Are you ready for the Super Bowl? Super Bowl 50 takes place Sunday between the Denver Broncos and Carolina Panthers, and the annual championship football game will find many people celebrating at home. You’ve likely thought of everything. Perhaps your big-screen TV will be ready-to-go, your favorite pizza place will be on speed dial, and your shopping list is complete with ingredients for some famous massive nachos.
But it turns out that those of you celebrating in Carolina and Denver may not have thought of everything. In a new study published in the American Journal of Health Economics, Tulane University researchers found that cities with a team in the Super Bowl have a rise in flu-related deaths.
According to the Centers for Disease Control and Prevention, the flu, also known as the influenza virus, affects five to 20% of the U.S. population every year. As a result, there can be an average of 3,000 to 49,000 flu-related deaths per flu season. Flu season is typically between October and May. This year the flu season is likely to be a mild one, but many deaths are still expected to occur.
How did the researchers come to this conclusion? For the study, the researchers examined statistics from 1974 to 2009. They found that having your home team in the Super Bowl led to an 18% increase in flu-related deaths in adults aged 65 and older.
Why does the number of flu-related deaths spike in cities with teams in the Super Bowl? It’s because the big game occurs during flu season, and many people are in close contact with each other while watching it.
“It’s people that are staying at home and hosting small local gathering, so your Super Bowl party, that are actually passing influenza among themselves,” explained lead study author Charles Stoecker. “Every year, we host these parties that we go to and it changes mixing patterns and you are coughing and sneezing and sharing chips and dip with people that you often don’t and so we get the influenza transmitted in novel way that’s then going to eventually wind up in the lungs of a 65-year-old.”
The flu is highly contagious, and it spreads from coughing and sneezing. While celebrating the Super Bowl you may be at risk from contracting the flu from handling the TV remote, doorknob, telephone, or even the food at the party.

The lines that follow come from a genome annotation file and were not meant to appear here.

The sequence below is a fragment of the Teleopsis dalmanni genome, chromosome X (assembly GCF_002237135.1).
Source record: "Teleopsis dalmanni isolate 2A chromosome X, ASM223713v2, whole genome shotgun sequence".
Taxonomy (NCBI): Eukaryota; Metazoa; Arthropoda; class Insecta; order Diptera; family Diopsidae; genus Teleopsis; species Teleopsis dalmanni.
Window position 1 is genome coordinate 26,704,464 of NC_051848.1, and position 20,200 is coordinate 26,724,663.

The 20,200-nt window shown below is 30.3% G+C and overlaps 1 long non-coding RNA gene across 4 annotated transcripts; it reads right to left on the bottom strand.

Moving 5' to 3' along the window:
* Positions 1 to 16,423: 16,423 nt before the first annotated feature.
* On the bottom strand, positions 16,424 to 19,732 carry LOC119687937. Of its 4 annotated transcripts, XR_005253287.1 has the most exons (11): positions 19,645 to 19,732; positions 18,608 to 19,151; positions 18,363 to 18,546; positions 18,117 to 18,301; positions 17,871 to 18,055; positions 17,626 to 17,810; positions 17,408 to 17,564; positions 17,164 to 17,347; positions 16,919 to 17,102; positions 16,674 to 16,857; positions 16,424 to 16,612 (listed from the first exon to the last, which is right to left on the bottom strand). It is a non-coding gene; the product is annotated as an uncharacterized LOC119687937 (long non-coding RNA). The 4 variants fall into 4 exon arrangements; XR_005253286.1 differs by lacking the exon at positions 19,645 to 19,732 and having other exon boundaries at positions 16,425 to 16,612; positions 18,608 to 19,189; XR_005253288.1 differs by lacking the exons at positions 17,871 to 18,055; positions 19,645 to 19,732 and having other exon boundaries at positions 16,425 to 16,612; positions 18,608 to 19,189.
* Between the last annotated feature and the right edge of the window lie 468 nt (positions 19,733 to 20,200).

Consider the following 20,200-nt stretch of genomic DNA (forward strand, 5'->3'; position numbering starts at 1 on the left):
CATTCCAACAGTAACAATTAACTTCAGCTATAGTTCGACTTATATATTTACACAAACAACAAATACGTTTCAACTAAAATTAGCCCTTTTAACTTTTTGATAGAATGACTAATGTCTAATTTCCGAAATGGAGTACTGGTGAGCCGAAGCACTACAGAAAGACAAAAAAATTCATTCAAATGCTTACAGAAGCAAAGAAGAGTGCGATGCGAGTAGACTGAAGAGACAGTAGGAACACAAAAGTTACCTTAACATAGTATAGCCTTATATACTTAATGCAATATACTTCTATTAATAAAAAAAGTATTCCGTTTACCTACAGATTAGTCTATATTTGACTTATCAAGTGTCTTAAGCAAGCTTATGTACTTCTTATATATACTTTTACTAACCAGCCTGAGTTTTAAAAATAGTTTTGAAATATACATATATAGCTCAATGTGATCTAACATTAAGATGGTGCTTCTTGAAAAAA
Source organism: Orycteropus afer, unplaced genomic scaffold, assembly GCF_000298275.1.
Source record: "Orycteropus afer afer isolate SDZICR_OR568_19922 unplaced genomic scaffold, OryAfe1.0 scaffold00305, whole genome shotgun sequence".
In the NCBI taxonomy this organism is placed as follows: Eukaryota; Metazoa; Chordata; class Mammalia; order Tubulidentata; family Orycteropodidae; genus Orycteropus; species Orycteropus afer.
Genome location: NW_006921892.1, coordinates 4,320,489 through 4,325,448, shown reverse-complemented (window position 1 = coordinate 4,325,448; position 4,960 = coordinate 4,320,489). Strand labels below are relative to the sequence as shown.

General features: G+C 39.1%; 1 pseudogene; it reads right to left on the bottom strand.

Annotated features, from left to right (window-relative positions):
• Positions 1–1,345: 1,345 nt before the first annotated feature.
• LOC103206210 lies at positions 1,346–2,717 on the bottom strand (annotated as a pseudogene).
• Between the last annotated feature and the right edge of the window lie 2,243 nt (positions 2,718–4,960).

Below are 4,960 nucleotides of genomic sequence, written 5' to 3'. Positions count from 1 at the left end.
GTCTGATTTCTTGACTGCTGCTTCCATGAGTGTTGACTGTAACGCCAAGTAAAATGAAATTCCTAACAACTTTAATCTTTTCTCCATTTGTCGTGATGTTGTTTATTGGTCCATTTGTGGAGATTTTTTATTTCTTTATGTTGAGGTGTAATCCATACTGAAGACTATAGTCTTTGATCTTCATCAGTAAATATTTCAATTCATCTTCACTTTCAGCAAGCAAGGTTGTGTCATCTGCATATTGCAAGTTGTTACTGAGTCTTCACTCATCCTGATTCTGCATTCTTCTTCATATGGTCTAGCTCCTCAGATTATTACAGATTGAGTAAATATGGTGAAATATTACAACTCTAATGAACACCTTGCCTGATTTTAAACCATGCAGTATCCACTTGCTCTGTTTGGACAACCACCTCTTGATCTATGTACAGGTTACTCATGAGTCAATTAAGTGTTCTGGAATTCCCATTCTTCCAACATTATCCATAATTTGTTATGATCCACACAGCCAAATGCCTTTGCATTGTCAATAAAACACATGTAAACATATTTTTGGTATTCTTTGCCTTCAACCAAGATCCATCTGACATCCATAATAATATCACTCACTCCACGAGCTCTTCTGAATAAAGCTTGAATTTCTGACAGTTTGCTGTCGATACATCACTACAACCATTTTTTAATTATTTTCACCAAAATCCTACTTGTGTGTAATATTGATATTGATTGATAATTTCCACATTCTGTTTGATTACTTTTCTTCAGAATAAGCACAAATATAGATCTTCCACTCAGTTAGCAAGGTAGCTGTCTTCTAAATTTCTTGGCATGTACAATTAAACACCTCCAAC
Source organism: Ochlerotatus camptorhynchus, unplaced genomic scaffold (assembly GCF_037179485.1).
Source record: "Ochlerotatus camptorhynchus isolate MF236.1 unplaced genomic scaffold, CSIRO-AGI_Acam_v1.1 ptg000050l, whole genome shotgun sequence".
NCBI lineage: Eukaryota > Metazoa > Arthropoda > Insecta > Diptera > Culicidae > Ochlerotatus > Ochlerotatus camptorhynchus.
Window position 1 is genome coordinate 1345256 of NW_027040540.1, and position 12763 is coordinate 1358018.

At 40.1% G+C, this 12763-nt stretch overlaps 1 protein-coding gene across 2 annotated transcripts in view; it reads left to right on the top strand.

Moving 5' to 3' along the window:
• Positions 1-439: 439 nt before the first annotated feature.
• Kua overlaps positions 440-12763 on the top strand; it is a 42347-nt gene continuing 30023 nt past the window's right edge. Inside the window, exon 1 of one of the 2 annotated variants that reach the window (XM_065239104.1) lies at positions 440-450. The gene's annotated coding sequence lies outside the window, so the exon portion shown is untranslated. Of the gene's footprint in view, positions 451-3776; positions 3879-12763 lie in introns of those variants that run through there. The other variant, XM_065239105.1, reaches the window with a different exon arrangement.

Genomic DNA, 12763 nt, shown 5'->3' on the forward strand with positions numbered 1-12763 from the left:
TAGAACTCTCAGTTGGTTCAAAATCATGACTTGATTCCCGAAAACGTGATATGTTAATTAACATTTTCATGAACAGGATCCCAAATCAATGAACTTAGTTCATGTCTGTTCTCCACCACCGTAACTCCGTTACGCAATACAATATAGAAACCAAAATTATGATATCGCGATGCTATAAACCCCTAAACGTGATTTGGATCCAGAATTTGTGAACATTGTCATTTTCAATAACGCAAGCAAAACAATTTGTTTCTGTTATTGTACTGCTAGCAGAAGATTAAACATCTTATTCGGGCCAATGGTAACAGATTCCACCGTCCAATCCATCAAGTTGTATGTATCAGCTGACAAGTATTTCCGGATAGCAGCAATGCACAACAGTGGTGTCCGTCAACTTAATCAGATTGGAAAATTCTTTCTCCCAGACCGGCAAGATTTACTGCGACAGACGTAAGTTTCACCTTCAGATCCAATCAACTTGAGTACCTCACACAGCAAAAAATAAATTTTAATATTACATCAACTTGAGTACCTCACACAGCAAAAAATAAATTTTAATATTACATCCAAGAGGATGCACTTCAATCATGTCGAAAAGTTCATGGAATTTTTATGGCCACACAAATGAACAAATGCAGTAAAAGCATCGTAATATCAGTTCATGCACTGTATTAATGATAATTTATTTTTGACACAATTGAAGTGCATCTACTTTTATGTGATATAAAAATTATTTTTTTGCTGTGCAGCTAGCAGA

The researchers did not, however, find an increase in flu-related deaths in cities that host the Super Bowl. This is likely because the game is held in cities with warmer climates that reduce the chance of transmission. This year the Super Bowl is being held in Santa Clara, California.
Many people race to get their flu shot for protection. However, the CDC considers the flu vaccine about 18% effective against the flu. Luckily, there are many other ways to protect against the flu. It is a good idea to build your immune system with plenty of nutrients, including vitamins A, C, and E, zinc, iron, selenium, and B vitamins like B12, B6, and folic acid. Other good supplements that can help prevent the flu include a high-potency probiotic, vitamin D3, and ginger.
Super Bowl parties also typically contain lots of junk food. Instead, it may be a good idea to prepare healthy snacks like nuts and seeds, guacamole dip, veggies, fruits, and organic, grass-fed, free-range chicken wings. It is also helpful to avoid processed sugar leading up to the big game.
Sources for Today’s Article:
Stoecker, C., et al., “Success Is Something to Sneeze At: Influenza Mortality in Cities that Participate in the Super Bowl,” Tulane Economics Working Paper Series, 2015, Tulane University.
“Seasonal Influenza Q&A,” Centers for Disease Control and Prevention web site, last updated September 18, 2015; http://www.cdc.gov/flu/about/qa/disease.htm, last accessed February 2, 2015.
Balch, J., et al., Prescription for Natural Cures: A Self-Care Guide for Treating Health Problems with Natural Remedies Including Diet, Nutrition, Supplements, and Other Holistic Methods (Hoboken: John Wiley & Sons, Inc., 2004), 258-263.